Friday, December 29, 2006

Approaching 0.1

After 0.0.15 I have quickly released 0.0.16. It essentially adds frozenset and fixes some bugs, as reported by users of 0.0.15. The next release is coming along nicely too, and should be ready within about a week. Here's a list of changes:

-added frozenset
-time.sleep now works on WIN32
-constant-string expressions and __doc__ attributes are made into nice C++ comments
-added --nowrap optimization option to (disables checking for negative indices)
-several minor bug-fixes reported by users of 0.0.15

Because I have a huge amount of spare time coming up to work on Shed Skin, I have started to think about what is necessary to do a 0.1 release. These are currently the most important shortcomings:

-support for iterators, generators and generator expressions

The first two seem mostly a case of how to do this nicely in C++, and the latter one seems easy.

-support for tuples t of len > 2 and with different types of elements

Again this seem mostly a case of how to do this nicely in C++. I'm looking forward to finding out how to do this.

-scalability of the type analysis

Because of all the details involved in doing a python compiler, I still haven't focused on this too much. The basic techniques seem to work very well, but I have many ideas yet to work out to improve scalability. Based on my work so far, I'm convinced it is possible to quickly analyze most programs up to a few thousands lines, even without any form of profiling.

-two-way integration with CPython

There may be some progress at this front, as another developer has decided to look into using boost.python for this purpose. It's rather exciting to see small fragments of this work already. If anything, it has made me optimistic about having something like this work in the near future.

-some optimizations: strings (replace std::string), indexing (remove wrap-around checks by proving an index expression is always positive), heap allocation (transform heap allocation into stack- and static preallocation, when possible)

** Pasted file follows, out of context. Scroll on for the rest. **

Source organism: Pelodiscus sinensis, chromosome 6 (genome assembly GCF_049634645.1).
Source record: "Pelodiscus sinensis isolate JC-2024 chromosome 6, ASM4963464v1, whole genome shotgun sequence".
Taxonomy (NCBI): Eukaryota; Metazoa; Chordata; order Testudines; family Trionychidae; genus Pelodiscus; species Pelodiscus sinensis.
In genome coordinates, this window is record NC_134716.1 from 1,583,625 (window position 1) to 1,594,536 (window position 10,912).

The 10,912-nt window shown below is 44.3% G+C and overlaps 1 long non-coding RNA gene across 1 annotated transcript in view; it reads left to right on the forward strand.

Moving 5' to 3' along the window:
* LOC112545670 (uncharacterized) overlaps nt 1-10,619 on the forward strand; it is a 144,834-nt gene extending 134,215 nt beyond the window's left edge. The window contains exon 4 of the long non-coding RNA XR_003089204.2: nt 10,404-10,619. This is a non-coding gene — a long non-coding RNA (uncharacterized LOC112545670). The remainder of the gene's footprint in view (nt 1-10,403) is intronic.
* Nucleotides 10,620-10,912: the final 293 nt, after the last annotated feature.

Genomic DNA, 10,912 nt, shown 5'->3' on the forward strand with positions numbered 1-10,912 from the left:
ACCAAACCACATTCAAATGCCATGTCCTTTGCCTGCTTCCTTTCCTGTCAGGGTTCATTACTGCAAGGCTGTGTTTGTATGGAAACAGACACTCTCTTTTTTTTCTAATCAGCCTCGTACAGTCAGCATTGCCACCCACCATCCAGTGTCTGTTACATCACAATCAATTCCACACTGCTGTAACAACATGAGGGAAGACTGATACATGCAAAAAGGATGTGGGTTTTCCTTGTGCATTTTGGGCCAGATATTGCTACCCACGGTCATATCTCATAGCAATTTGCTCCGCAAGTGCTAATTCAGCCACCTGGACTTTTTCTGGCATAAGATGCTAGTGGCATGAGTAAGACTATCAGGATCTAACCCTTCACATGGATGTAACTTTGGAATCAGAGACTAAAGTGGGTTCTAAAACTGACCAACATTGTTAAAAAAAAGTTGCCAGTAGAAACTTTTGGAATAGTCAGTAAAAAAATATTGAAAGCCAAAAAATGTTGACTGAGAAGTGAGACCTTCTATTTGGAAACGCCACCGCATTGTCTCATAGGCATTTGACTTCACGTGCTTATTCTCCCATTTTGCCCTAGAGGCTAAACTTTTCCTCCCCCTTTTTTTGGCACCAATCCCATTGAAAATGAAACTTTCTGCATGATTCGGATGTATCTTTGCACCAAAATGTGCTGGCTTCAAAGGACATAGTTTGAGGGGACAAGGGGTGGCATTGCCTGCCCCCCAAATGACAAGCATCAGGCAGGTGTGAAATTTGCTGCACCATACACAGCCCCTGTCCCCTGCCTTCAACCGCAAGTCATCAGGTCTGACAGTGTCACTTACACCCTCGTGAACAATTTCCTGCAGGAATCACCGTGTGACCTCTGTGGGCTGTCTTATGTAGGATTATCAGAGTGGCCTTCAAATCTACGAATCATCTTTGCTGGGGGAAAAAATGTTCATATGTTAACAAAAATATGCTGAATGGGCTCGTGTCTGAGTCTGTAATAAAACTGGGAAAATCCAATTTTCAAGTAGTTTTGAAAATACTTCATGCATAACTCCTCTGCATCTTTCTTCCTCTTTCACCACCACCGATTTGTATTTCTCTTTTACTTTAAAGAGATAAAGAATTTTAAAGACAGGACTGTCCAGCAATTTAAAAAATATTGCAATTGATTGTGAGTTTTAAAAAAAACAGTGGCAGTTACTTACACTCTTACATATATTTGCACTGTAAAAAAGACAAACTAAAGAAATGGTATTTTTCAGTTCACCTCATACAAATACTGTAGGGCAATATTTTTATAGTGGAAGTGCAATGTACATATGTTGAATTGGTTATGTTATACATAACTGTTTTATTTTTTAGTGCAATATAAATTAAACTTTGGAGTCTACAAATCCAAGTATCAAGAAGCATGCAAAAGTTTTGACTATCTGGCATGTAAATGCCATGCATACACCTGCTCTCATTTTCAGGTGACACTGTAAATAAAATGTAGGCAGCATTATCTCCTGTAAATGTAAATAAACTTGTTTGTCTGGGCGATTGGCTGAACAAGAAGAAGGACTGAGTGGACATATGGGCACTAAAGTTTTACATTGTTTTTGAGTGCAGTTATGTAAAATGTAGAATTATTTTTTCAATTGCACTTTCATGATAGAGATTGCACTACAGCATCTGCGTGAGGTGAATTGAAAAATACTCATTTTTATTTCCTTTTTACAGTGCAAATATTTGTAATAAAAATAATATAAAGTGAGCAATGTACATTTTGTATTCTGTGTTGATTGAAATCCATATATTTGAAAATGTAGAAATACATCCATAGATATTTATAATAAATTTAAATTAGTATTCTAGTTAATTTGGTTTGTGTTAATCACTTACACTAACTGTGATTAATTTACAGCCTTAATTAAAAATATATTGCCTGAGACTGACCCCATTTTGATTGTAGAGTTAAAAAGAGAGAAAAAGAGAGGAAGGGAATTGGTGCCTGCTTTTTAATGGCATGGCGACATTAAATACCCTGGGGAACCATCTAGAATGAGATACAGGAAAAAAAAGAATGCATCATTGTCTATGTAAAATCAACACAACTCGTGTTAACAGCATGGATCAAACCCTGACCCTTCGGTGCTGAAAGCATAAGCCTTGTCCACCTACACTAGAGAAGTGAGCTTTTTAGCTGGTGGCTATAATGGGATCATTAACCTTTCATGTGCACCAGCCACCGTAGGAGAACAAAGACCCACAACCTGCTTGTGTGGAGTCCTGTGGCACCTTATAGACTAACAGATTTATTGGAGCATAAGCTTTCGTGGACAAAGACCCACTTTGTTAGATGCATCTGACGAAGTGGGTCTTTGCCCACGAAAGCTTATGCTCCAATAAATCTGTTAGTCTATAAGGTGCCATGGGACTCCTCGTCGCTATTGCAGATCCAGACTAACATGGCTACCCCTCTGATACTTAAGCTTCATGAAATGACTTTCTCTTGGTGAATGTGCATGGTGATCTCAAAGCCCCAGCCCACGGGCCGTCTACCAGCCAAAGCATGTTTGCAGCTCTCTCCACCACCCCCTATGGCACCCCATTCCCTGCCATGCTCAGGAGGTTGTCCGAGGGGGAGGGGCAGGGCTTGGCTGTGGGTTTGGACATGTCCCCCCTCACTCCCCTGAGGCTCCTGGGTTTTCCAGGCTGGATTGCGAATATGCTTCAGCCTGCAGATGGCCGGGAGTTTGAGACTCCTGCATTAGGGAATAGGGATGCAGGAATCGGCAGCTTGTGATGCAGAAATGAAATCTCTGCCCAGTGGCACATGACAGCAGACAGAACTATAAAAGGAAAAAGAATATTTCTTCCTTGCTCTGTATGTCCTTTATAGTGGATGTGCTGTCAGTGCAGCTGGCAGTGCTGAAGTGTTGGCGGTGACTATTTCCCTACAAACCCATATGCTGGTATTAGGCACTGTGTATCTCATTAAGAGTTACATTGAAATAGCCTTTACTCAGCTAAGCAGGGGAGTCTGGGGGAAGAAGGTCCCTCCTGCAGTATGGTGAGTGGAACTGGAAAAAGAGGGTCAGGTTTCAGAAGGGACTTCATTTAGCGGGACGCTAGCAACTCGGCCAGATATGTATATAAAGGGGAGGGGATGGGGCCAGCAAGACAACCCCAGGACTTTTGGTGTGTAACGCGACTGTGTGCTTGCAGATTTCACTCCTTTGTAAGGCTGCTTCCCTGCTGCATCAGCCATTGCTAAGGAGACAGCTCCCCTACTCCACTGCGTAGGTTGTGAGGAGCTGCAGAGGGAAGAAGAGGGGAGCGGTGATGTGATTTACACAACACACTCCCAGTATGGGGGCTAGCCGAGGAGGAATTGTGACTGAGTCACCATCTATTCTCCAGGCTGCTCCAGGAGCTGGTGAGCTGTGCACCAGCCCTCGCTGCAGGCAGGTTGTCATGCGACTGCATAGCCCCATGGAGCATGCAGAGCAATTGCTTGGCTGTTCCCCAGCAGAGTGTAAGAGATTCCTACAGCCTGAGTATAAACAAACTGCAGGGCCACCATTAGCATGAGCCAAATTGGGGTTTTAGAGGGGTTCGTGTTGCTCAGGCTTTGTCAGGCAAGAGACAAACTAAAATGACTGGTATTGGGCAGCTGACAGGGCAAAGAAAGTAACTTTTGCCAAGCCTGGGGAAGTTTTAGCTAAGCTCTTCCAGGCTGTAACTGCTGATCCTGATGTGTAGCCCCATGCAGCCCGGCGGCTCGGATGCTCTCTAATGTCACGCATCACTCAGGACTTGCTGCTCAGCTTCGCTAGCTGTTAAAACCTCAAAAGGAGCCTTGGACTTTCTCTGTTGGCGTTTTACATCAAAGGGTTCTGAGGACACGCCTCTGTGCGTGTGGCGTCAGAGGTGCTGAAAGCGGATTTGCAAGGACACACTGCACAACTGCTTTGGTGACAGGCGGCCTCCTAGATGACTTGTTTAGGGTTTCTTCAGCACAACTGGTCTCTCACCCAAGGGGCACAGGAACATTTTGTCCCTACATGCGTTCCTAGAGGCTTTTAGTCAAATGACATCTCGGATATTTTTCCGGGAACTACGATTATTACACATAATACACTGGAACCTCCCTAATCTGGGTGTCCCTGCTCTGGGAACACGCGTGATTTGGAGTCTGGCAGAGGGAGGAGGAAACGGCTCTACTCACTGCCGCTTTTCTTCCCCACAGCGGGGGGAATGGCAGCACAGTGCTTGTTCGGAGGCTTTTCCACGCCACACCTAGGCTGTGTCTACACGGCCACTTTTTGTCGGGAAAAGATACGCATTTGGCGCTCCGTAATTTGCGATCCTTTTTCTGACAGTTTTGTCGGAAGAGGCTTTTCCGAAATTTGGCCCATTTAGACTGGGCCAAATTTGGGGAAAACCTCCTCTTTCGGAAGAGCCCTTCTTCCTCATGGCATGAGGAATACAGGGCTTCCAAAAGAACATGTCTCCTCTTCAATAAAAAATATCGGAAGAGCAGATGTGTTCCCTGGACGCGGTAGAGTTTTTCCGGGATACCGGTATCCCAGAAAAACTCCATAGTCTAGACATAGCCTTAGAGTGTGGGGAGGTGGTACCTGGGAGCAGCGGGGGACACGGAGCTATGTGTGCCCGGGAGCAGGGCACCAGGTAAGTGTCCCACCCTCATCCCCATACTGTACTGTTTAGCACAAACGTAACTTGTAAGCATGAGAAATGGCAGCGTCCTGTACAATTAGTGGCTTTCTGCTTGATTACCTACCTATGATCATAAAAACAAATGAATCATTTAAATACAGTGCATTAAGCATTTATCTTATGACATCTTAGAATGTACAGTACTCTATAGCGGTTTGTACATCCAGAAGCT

While not essential for a 0.1 release, an important goal of Shed Skin is to generate really fast code. Especially the latter optimization would be a great master's thesis subject.. :-)

Friday, December 08, 2006

Shed Skin 0.0.15

After being distracted by my work for a few months, I'm finally back to Shed Skin development. It's interesting how the same boring programming work is more fun when you don't get paid for it! Anyway, I hope to work on Shed Skin full-time for at least the next three months, which should lead to several interesting improvements. I'm not sure exactly which those will be yet, as I never really plan ahead much.

For starters, I updated Shed Skin to work with the newly released Python version 2.5. As part of this, I added support for the new 'any' and 'all' keywords and for conditional expressions. The new Shed Skin release (0.0.15) also comes with support for several, previously unsupported library functions. IIRC, these are:

os.path.{split, splitext, islink, isdir, isfile, exists}
os.{stat, lstat, rename, chdir}
fnmatch.{fnmatch, fnmatchcase}
random.{seed, sample}

Because quite some library modules are now (partially) supported, I moved all of them to a separate 'lib' directory. Because the ugly '_' in filenames is not needed anymore, this makes it much easier to add to the set of libraries supported by Shed Skin (hint, hint!) If you are interested in doing so, please have a look at the updated README file.

The os.path.* and stat.* support was added by running Shed Skin over (slightly modified) pure Python implementations, taken from the PyPy project. I am getting more and more optimistic about this approach, improving the amount of supported library functions, helping me to locate bugs and motivating me to fix them all at the same time. The next module I may look into is the 're' module, which should help me locate a few more bugs, and help me to add support for other modules that make use of it. Please let me know if you're interested in helping out increasing the number of supported libraries, as there's probably lots of low-hanging fruit.

Most of the newly supported functionality was added in anticipation of compiling an interesting program I found. After messing around with Amarok, Gtkpod, Gnu-pod and what not, I finally found a program to reprogram the database on Apple's latest iPod shuffle (the 15.5 gram 1 GB one :D) that actually worked. Needless to say, it was written in Python.. :-) One interesting application is to put it on the shuffle itself, so you can run it from any computer. The downside is the dependency on CPython. Looking through the code, at about 600 lines, it looked like a potential victim for Shed Skin. The author agreed, and hopefully Shed Skin generated code will be on many iPod's in the near future :-) Here's the link to the program: